ChapteChapter 1: How greatgrandpa met greatgrandma
“Sons,” Jesse began, addressing his 8 boys ranging from the tall handsome eldest Eliab down to the toddler David playing in the sand, “You have often heard me tell of the great victory of Joshua at Jericho in which my greatgrandfather Salmon fought heroically. Now that some of you are old enough to consider your future brides it is time to tell the more personal details of Salmon and my greatgrandma, once known as the harlot Rahab.”
As he spoke the boys adapted the image in their minds, each visualizing it according to his own age and imagination level, as they attended their dad’s legendary tale.
Joshua stood before Salmon, and another young soldier named Othniel and began to speak of a very special mission.
“Othniel,” he began, “You speak all the local languages in the area. Salmon, you are one of Israel’s bravest soldiers. I need you to infiltrate the city of Jericho and tell me how things are there. Have no fear. The LORD will give us the city. Your report will just make the rest of the men more confident.
The pair set out that night across the Jordan River in a canoe so small they had only one oar each. They stashed it safely among the bushes and changed into dry clothing, leaving all unnecessary items in the bushes.
At dawn they crawled through the shrubbery, slowly gaining sight of the ominous wall that was to somehow fall suddenly, not by any weapon of their but the hand of the LORD himself. Could they believe this? Their faith was as great as their record in the battles they’d fought with Sihon and Og, King of Bashan several months earlier. Yet they also knew that killing a man in battle is not a simple task, and knocking down such a wall required more strength than they could muster.
Othniel whispered to Salmon in their native Hebrew tongu,
“Let me do all the talking. If you must say anything just mumble gibberish. I’l say you’re a retarded orphan, left by nomads.”
“Thanks!” Salmon replied.
“Whatever you do, these must be the last words either of us say in Hebrew until we’re back in the camp.”
Salomon nodded and they began a zigzag route to the city, joining a large crowd of merchants and travelers on the main road. Some had loaded camels, others donkeys pulling wagons.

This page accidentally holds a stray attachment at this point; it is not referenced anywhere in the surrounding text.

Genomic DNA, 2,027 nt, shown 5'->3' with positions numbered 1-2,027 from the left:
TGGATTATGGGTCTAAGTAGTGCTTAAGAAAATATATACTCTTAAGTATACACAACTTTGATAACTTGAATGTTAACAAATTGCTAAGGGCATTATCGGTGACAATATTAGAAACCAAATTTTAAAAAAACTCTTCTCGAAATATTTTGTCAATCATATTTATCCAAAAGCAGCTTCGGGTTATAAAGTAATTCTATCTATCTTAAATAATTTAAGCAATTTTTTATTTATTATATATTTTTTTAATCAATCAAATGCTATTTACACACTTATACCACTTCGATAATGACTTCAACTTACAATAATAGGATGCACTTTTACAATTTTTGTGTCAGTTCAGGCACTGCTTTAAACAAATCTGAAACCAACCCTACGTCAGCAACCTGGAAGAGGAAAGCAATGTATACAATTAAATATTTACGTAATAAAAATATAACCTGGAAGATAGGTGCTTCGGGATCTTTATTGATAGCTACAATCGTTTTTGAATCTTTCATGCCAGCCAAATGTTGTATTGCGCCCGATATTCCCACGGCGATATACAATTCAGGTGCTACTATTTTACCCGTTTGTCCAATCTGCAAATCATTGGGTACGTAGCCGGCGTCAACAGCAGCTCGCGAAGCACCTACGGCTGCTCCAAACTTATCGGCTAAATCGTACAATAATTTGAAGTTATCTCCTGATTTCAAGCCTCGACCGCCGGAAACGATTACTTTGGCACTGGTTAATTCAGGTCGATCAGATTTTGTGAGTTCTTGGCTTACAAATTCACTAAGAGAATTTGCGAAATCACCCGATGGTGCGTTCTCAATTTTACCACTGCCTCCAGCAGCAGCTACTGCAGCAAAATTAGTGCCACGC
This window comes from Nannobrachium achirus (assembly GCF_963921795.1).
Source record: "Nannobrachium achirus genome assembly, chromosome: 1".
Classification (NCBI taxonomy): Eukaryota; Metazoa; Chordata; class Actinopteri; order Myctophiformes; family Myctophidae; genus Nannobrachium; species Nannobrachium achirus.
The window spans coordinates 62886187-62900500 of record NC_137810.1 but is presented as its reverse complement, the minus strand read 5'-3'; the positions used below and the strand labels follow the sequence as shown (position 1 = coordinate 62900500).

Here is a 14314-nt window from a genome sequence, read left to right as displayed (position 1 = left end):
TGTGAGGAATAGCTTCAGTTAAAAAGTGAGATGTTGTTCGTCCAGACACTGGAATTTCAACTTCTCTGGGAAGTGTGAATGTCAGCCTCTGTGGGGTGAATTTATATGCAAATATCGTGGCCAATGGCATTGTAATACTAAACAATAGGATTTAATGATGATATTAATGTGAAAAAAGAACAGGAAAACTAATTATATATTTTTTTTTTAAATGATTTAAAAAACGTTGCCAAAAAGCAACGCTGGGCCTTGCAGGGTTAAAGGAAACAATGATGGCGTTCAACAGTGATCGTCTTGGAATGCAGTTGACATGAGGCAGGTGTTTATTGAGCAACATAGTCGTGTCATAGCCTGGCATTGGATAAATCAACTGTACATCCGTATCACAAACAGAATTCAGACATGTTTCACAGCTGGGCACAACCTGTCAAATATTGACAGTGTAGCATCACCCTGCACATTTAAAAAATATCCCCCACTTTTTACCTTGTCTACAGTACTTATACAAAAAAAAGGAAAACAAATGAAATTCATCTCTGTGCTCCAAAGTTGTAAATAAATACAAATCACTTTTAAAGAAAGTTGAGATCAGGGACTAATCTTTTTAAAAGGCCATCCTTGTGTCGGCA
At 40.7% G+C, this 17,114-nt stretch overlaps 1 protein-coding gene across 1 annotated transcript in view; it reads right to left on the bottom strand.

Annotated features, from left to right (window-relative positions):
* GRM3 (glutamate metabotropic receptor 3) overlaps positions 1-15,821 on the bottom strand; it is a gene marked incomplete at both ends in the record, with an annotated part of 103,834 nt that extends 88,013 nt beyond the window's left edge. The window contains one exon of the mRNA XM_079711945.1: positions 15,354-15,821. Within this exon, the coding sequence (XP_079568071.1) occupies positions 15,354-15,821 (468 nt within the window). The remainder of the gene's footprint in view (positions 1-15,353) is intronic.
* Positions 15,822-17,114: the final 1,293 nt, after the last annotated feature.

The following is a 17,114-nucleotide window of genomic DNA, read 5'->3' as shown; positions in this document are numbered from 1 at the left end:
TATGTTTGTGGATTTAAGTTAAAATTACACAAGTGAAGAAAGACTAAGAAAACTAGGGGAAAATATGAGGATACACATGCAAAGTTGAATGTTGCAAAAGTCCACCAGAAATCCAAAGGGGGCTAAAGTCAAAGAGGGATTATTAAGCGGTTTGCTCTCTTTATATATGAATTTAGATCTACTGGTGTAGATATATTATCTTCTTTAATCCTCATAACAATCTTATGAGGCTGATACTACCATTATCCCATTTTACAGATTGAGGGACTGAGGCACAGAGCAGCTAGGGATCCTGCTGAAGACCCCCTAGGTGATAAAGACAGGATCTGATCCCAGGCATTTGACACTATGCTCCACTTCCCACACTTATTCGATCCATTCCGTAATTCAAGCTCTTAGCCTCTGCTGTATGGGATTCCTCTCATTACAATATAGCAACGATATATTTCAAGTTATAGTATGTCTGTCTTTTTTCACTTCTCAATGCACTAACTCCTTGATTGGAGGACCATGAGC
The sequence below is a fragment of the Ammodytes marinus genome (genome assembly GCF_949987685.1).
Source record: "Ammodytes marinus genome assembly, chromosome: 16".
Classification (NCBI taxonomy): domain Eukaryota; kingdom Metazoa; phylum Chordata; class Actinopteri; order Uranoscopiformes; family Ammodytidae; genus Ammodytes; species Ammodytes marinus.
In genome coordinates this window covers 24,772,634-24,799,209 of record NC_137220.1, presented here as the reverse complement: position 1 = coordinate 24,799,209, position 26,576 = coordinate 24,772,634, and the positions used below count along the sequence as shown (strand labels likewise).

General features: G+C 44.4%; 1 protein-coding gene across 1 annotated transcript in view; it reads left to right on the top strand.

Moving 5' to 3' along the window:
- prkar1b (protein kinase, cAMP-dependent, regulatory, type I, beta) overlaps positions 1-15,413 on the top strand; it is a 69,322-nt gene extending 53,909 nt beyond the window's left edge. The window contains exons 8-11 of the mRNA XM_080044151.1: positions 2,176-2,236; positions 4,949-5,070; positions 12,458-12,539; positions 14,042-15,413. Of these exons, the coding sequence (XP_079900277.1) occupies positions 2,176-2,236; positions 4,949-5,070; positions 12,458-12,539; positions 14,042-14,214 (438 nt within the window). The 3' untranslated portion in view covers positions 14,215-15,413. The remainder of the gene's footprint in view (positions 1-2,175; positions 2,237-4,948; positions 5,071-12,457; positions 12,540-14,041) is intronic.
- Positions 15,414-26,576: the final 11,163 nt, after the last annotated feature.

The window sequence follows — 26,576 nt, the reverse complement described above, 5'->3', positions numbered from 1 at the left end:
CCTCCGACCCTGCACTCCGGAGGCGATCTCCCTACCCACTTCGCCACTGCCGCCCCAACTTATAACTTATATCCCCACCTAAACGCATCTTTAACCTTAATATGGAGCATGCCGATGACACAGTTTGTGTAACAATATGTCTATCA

A guard at the city gate addressed them in ancient Arabic.
“Who are you?”
“Travelers from across the great River Euphrates” Othniel replied, using Arabic with one of his many accents.
“Do you have goods to sell and trade?”
“We did until we were robbed outside the city, but we still have a few items of value,” he replied, showing him a pouch containing Egyptian gold.
“You may enter” the guard said. The guard watched them walk away and nudged his servant to follow them.
Othniel and Salmon walked slowly through the city streets, nodding away vendors and cautiously surveying the wall.
By sunset they had nearly completed the circuit. That’s when they were first approached by Rahab, wearing high heels, her face painted and her bosom padded.
“Are you looking for something?” she asked in the local tongue.
“Maybe” Othniel grunted.
“Like an opening in the wall” she said, raising her skirt past bony knees and slowly up her thigh,
“How old are you?” Othniel asked.
“How old do you want me to be?” she asked, lowering her voice to a sultry purr.
Othniel grabbed her right hand, causing the skirt to resume its position, then reached in and pulled out the padding from her chest with his free hand.
“You’re not even 10 years old” he declared.
“11, but no one else seems to mind” she said, still hoping to make a sale.
“What do your parents think of this?”
“They’re the ones that make me do this” she said.
Othniel tried to restrain his emotions. Salmon watched silently, not understanding but worried about the mission. He had noticed at times that someone was watching them much of the day, and sensed a presence again.
Othniel gained his composure, released her hand and said softly,
“Take us wherever you take your…other clients.”
The servant, tired after following them all day, returned to his master the guard and they reported to the king.